I recently took upon the task of setting up a presentation display in the lobby of our building. This display had previously used an old computer running Windows 2000, and displayed a fairly simple PowerPoint presentation with a few frames, mostly a schedule for anyone coming into the building.

We did a renovation and this display moved from a desk to on the wall. Therefore we needed to figure out a way to drive this display. We had 3 main options:

  1. Run the VGA cable upstairs to a room where the PC would sit.
  2. Purchase an expensive display driver box that could show PowerPoint along with other things like RSS feeds and video streams. I quoted this out and it was about $1800 for this fancy box.
  3. Install a small computer behind the display and use that to drive the presentation.

I decided to purchase a FitPC Slim to drive this display. This computer is surprisingly small and fits right behind the monitor. It is also extremely power efficient, so that it saves you money and also helps the environment.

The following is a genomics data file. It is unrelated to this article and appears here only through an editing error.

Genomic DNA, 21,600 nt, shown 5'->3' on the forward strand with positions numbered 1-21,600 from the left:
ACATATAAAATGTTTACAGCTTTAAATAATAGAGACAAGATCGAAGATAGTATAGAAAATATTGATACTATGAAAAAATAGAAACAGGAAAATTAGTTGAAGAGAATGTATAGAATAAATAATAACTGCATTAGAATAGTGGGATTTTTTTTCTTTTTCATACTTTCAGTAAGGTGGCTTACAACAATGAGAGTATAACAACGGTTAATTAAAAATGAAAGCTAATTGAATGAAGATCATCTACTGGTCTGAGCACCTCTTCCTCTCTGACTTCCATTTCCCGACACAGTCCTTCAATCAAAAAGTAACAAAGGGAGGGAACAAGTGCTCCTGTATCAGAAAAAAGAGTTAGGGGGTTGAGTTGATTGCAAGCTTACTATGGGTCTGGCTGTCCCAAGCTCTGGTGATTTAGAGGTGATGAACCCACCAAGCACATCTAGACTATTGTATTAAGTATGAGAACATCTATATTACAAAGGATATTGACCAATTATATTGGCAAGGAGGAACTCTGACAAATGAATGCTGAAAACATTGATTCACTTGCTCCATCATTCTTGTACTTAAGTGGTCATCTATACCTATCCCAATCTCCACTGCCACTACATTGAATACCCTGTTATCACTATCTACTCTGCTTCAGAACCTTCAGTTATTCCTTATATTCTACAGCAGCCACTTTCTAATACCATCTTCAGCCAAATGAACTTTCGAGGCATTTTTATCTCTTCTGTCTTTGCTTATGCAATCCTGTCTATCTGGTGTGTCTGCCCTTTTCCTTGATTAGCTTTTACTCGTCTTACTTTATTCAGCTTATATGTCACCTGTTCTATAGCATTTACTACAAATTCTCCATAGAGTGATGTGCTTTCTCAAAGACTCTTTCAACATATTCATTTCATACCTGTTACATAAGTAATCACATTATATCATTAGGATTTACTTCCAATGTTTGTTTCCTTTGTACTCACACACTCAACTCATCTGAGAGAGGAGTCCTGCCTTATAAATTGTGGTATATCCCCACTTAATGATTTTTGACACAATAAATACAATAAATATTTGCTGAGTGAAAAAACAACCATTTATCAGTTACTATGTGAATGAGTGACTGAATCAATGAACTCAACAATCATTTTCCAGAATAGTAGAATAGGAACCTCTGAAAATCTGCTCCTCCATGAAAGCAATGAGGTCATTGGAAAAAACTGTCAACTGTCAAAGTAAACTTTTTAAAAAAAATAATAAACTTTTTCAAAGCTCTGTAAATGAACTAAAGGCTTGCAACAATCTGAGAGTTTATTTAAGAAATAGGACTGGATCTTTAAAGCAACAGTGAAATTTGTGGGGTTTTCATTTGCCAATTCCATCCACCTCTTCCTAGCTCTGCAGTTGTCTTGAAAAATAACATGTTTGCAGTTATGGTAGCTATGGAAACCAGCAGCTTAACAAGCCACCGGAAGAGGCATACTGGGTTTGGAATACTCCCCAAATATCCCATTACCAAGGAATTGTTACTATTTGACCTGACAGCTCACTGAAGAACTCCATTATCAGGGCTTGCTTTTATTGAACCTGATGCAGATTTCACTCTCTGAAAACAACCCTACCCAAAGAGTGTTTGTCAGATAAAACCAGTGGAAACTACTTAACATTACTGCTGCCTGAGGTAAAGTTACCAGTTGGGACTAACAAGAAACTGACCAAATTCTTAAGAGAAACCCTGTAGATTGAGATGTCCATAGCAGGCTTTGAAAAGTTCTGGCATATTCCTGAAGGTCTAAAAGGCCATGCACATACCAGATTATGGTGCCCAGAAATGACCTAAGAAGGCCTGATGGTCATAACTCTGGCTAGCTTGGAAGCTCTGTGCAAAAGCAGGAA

When it came to the OS choice, I wanted something that would run on a slower machine (It only clocks in at 500Mhz) but could handle PowerPoint. Also, of course, the budget was a concern as well. So to me,the obvious choice was to use Ubuntu for this.

The stock Ubuntu installation is great on your desktop, with a few exceptions. I thought I would list the big changes you need to make in order to turn it into a keyboardless, mouseless display driver.

The following is a list of the major modifications I made to turn an Ubuntu system into a 24/7 display driver for a lobby television display.

Modify the Power Saving Features

First think you need to do is to turn off the screensaver, and also to disable it from blanking the screen after 10 minutes.